Non GMO Oil for Baking and Cooking: Get Fat and Oil Tips and Tricks

Get a list of brands that sell non gmo oil for baking and cooking.
Check out these brands that sell non gmo oil for baking and cooking.

Want non GMO oil for baking and cooking? If you are working to reduce the amount of genetically engineered food you eat consider changing the oil you use to cook and bake with. The most common oils people generally buy are corn oil, vegetable oil, and canola oil. All three of them are likely made from GMO ingredients. But there are other healthier options.

Most folks switching over to a healthier diet will replace their butter and lard with canola oil.

Doctors recommend it because it is good for heart health. It is marketed as one of the healthiest oils to use. But did you know that canola is one of the most widespread GMO crops in North America? Over 95% of canola is genetically engineered. Unless you are buying organic canola oil, chances are your canola oil is made from GMO ingredients.

Let me show you some non GMO oil for baking and cooking. You may not realize there are other non GMO oils for baking and cooking that can be just as healthy as canola oil.

Get a list of brands that sell non gmo oil for baking and cooking.
Check out these brands that sell non gmo oil for baking and cooking.
But first, let’s take a look at some old fashioned fats that our grandmothers used to use: lard, butter, and ghee.

Fats that are Solid at room temperature

Of course they are not accepted as heart healthy by modern day standards. In our house we’ve used all three anyway.

Industrially-produced lard sold in most supermarkets is made from a mixture of high and low quality fat sources from throughout the pig. It is usually hydrogenated, too. This produces trans fats as a byproduct. They also bleach it as well. Sounds yummy, doesn’t it? Manufacturers also use emulsifiers, and antioxidants, such as BHT to get rid of the natural odor and to preserve it. Chemical treatments also make it shelf-stable. This kind of lard will be found on the shelf at a store.

Believe it or not, you can buy quality lard these days from organic farmers locally right here in the midwest. And you can get a family sized tub of it too. Wallace Farms in Iowa has deliveries to the Chicagoland area and they sell huge 4 lb tubs for around $20. A tub that size will last quite a while. It’s a great choice for dairy free bakers that want to make a nice pie crust. Don’t believe me? Dig into your grandmother’s old recipes for pie crust. You’ll see a lot of recipes that call for butter and lard or just lard. This kind of lard needs to be kept in the refrigerator or frozen to keep it from going rancid.

Because lard is high in saturated fats it has a high smoke point, which means the food can be baked or fried at a higher temperature before the fat will start to smoke. With thesmoke comes odor and I usually use OdorKlenz take a look at their products Cooks do not want to exceed the smoke point because the fat will start to break down and produce cancer causing free radicals (and a bad odor) after it reaches its smoke point. Pure lard is especially useful for cooking since it produces little smoke when heated and has a distinct taste when combined with other foods.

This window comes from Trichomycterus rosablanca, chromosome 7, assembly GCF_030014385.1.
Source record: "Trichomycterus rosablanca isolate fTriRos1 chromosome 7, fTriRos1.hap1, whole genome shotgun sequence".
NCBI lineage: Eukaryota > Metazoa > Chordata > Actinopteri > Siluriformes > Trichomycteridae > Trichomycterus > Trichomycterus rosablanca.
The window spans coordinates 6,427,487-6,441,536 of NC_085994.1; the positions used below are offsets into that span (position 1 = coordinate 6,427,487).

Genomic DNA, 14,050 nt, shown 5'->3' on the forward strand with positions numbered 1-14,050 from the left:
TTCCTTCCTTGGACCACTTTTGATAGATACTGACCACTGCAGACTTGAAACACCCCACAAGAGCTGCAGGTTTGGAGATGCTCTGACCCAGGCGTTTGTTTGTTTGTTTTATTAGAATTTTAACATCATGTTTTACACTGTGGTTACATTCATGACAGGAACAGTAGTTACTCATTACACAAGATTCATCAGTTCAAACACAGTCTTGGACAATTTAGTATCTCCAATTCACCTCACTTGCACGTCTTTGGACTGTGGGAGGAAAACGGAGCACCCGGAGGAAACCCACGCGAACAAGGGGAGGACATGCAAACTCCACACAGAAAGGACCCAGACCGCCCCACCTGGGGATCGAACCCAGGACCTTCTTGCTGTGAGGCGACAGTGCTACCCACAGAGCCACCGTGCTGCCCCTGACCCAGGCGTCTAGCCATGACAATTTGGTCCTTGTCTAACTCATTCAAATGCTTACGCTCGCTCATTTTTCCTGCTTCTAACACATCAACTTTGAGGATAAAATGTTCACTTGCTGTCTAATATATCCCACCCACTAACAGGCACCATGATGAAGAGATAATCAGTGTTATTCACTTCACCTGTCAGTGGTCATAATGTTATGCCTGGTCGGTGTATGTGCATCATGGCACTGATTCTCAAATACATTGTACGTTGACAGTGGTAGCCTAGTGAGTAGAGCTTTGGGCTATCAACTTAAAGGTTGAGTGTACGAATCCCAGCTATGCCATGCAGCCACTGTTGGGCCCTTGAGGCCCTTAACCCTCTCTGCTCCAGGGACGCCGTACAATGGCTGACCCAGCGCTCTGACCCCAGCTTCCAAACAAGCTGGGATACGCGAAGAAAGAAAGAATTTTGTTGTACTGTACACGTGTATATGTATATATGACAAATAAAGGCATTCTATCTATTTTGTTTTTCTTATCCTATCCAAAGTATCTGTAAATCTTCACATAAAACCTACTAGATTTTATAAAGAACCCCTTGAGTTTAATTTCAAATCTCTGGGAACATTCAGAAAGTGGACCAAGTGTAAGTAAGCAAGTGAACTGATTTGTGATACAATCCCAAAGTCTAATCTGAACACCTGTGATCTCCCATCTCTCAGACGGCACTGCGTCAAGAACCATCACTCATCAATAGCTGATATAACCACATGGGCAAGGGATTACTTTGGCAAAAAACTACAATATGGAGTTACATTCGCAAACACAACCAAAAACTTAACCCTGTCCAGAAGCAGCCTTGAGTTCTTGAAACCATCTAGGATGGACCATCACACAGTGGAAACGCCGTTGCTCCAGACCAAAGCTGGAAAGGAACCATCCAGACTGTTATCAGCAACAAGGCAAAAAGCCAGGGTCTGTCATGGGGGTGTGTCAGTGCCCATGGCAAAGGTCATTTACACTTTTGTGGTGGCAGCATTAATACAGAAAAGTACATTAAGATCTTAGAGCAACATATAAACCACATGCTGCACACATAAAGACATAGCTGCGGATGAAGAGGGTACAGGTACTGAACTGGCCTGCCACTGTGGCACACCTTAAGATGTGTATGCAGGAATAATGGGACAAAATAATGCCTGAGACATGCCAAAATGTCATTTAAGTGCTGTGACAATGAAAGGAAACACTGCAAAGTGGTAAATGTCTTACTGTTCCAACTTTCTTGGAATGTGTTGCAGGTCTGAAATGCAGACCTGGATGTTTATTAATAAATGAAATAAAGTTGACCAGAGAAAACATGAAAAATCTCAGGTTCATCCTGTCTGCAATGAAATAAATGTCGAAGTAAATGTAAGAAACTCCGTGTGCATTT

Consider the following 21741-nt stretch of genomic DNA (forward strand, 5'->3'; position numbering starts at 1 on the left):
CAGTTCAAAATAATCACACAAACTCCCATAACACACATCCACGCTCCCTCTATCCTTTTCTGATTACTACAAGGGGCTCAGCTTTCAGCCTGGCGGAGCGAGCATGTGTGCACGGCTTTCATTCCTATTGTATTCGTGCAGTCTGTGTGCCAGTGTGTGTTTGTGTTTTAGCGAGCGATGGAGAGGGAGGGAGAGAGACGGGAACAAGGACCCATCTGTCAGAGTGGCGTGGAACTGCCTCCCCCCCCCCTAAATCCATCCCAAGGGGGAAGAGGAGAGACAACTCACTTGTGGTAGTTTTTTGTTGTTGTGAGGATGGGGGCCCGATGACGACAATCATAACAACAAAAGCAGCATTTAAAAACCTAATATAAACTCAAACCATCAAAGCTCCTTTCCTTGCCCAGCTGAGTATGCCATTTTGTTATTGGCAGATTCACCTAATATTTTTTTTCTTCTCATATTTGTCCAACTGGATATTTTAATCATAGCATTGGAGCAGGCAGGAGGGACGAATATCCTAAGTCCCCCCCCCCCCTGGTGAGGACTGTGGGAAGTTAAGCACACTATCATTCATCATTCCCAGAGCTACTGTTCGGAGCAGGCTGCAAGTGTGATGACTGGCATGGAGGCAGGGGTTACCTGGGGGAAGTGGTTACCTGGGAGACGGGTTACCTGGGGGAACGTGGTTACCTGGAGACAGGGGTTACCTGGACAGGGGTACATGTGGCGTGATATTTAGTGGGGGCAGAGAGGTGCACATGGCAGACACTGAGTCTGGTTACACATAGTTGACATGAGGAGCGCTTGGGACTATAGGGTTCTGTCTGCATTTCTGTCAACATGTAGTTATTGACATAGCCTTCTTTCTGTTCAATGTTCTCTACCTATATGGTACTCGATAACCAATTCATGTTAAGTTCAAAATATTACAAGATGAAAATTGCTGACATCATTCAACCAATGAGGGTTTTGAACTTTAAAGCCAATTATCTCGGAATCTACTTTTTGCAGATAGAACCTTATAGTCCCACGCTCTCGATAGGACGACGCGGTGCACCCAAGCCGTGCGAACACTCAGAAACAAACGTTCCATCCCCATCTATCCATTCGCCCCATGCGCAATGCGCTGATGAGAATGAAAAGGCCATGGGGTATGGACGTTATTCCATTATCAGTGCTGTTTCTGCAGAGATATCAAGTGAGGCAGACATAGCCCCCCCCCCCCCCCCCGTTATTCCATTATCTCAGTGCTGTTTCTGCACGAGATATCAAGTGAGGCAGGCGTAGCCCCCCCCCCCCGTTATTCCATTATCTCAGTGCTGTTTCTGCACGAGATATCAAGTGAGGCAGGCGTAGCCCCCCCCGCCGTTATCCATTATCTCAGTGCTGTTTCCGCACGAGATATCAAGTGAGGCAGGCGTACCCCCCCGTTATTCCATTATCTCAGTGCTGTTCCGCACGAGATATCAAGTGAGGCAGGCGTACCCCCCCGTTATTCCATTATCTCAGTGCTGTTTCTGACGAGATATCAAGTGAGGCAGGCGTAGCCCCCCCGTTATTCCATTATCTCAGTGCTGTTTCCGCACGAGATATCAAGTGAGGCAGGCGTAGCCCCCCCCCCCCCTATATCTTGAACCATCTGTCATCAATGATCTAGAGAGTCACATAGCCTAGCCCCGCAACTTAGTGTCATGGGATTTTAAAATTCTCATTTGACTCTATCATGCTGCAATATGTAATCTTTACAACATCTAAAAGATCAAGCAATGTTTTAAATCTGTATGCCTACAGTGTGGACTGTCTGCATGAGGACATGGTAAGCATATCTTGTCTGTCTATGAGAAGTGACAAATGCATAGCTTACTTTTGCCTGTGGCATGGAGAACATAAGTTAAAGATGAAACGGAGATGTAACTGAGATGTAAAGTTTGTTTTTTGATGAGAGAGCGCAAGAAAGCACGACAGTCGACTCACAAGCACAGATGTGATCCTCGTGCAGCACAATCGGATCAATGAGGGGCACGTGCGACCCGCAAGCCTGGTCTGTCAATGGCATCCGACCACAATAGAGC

Many chefs and bakers believe lard is the best cooking fat because it has many applications. Lard has large fat crystals that make it an excellent choice for pie crusts and pastries.

Now about butter. When you buy it consider the source and the color.

You want butter from a grass fed cow ideally. This kind of butter is generally bright yellow in color. Cows should be eating grass. It’s what they’ve been doing since ancient times. But here in North America we feed our cows a mixture of grains, mostly GMO corn. And we pen up our cattle so they don’t get enough sunshine and exercise. Grain fed cows make a whole different kind of butter. You’ll know it when you peel open the wrapper. It’s a very pale, pasty looking off white color. It tastes completely different too.

As far as price goes, grass fed butter is the most expensive. We buy ours at Trader Joe’s. It’s an Irish brand called Kerry Gold, and Trader Joe’s has the best price on it. You can also find it at Super Valu stores like Jewel Foods and through Peapod grocery delivery service. We’ll also buy organic butter too, which is often from grain fed cattle. We love Organic Valley brand and do buy house brand varieties too. But we never buy cheap butter from cows fed GMO corn anymore.

And now about that non butter butter called Ghee…

Now if you love the taste of butter but you can’t do dairy, another option is ghee. It’s also called clarified butter. Clarified butter is an unsalted butter that has been rendered to remove the milk solids and water. All that remains is the golden-yellow butterfat. This butter has a longer life in the refrigerator and contains no lactose or casein. It has a high smoke point but doesn’t have the full flavor or butter. Purity brand ghee can be found online through and at Whole Foods.

It still has a more buttery taste than other oils but it doesn’t taste the same as butter.

Can’t find ghee in your local store? Try making homemade ghee yourself.

Ghee is easy to make. Just melt your butter on very low heat until a white deposit forms on the bottom of the pan. Strain the mixture, and get rid of the milky residue. Unfortunately, ghee is very expensive. When we’ve used it we didn’t bake with it. It was used as a spread mainly or in dishes like scrambled eggs that called for a little bit of butter.

Another non dairy alternative is palm oil

If you want a cheaper option altogether, and another one that is dairy free, consider buying palm oil. If you’ve never heard of it, let me introduce you to a pretty cool natural shortening that works much better than your Crisco oil.

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